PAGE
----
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I did the measurements with 220 volt mains supply and also with my own TD124 motor supply with his own 50hz oscillator and isolation transformer the vibration is the same because this kind off motor produce a 100Hz vibration !
The difference between the old motor and after revision you can clearly see in my first spectrum plots the 100Hz harmonics are gone !

Jaap
 

Attachments

  • Thorens TPS1 en Thorens TD124-EMT 997 003.jpg
    Thorens TPS1 en Thorens TD124-EMT 997 003.jpg
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Hi Mike,
I have a pretty good sound card, unfortunately what I don't have are accelerometers and a rumblekoppler so it will be quite a while before I could get all the bits and pieces together to do it..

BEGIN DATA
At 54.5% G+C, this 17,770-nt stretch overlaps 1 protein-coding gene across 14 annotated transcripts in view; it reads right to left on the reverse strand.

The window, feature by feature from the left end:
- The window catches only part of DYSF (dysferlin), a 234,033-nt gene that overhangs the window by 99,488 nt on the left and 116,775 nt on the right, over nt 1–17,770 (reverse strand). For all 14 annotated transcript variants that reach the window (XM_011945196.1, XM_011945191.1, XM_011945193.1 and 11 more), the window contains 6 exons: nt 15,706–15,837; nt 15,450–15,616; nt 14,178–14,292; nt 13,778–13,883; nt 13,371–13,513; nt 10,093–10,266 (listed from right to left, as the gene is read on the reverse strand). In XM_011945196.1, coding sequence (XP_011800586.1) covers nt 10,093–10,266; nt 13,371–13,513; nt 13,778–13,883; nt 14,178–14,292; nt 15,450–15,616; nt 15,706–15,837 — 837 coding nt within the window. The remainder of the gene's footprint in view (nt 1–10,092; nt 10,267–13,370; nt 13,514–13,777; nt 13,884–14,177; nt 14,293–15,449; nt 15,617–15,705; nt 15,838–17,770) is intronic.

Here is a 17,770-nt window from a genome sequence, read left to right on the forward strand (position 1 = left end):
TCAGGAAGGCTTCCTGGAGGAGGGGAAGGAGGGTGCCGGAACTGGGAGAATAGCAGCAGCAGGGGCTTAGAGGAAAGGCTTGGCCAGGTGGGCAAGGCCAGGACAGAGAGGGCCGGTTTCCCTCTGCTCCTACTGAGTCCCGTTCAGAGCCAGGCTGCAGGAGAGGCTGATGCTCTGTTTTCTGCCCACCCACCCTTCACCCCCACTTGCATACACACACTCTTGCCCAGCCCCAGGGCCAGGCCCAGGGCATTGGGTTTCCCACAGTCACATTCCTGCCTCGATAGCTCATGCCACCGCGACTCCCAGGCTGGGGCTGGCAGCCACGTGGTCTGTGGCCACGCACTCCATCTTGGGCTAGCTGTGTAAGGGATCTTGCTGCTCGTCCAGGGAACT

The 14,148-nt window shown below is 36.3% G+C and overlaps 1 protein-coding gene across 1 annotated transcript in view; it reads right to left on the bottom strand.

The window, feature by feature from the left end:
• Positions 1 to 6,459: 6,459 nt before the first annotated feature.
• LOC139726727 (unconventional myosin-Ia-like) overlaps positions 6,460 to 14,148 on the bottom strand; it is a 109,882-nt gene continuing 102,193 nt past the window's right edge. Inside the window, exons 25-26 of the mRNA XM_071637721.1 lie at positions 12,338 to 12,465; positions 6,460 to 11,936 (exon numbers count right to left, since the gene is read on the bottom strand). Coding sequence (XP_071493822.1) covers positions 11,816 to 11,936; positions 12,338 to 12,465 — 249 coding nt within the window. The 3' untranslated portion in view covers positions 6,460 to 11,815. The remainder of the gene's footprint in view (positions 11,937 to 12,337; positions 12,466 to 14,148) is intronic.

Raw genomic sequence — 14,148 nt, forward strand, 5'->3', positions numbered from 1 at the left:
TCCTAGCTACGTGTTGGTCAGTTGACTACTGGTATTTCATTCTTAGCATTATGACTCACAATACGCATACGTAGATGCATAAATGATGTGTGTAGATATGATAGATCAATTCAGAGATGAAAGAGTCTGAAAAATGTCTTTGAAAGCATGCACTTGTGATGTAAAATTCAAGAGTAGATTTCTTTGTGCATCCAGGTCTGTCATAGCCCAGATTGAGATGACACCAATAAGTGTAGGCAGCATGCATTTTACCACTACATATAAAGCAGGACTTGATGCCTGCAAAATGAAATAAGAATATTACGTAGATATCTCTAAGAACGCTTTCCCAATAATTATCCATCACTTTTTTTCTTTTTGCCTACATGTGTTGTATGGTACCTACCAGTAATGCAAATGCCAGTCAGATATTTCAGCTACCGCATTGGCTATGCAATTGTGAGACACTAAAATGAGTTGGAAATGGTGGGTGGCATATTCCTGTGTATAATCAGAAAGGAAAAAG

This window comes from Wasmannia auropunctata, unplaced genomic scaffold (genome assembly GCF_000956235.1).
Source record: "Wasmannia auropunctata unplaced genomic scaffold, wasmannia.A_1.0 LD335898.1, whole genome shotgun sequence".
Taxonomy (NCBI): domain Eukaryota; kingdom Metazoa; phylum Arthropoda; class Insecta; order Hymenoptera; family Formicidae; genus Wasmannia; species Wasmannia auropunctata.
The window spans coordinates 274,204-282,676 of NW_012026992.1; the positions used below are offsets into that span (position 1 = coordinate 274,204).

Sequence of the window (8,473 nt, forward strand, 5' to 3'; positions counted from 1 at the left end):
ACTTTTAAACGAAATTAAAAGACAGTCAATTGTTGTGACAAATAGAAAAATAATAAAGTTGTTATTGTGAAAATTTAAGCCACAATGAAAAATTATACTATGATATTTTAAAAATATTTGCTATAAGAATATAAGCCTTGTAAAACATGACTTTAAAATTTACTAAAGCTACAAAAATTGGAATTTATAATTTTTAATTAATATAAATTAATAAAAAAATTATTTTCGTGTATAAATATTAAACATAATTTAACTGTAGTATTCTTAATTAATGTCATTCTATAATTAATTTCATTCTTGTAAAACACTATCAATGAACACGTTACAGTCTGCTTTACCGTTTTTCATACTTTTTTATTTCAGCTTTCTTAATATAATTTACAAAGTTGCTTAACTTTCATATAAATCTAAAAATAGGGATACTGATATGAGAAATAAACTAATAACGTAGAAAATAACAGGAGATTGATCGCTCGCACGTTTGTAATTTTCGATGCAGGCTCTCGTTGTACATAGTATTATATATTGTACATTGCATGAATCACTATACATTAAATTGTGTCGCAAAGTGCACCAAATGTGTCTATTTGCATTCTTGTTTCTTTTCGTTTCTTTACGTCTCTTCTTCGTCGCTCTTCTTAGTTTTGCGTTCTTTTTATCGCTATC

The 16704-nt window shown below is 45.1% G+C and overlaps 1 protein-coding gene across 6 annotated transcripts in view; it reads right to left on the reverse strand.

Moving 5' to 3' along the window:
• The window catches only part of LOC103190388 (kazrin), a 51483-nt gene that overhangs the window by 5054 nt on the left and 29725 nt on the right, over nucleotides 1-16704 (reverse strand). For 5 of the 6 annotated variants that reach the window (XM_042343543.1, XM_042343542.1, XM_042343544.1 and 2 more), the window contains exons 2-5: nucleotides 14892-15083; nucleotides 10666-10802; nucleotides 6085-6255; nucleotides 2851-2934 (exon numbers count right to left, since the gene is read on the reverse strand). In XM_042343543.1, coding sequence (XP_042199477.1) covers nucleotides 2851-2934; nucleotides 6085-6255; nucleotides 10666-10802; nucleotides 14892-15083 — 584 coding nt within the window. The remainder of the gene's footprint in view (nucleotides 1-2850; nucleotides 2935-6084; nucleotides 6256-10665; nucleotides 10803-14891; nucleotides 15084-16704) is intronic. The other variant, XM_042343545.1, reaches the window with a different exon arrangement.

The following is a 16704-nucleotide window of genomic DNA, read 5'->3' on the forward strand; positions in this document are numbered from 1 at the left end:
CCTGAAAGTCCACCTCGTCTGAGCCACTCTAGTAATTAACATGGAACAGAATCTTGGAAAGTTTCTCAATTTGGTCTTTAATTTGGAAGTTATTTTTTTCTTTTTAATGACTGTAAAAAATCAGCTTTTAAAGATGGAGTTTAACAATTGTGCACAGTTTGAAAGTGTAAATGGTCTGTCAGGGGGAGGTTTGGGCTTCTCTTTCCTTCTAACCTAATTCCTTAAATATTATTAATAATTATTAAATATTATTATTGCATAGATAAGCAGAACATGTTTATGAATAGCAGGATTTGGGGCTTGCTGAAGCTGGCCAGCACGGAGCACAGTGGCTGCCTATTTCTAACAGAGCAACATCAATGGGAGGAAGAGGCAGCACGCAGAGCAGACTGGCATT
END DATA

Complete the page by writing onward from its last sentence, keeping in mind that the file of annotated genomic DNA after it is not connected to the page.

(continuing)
I still want to change out the motor bearings (again) and see whether or not that has an effect on motor noise. The motor in mine certainly isn't as quiet as I would have hoped, but the turntable with SME 3009 arm isn't generating any audible rumble either.

The easiest and most practical way to do comparative measurements of the intrinsic noise in an analog playback system is to use a high quality and very clean test record with an unmodulated groove. There are several ways you can reduce noise by taking into account the thing as a whole. For example chassis and plinth modifications can damp a good deal of motor noise, as well as using a platter made of a material that damps better than aluminum.

John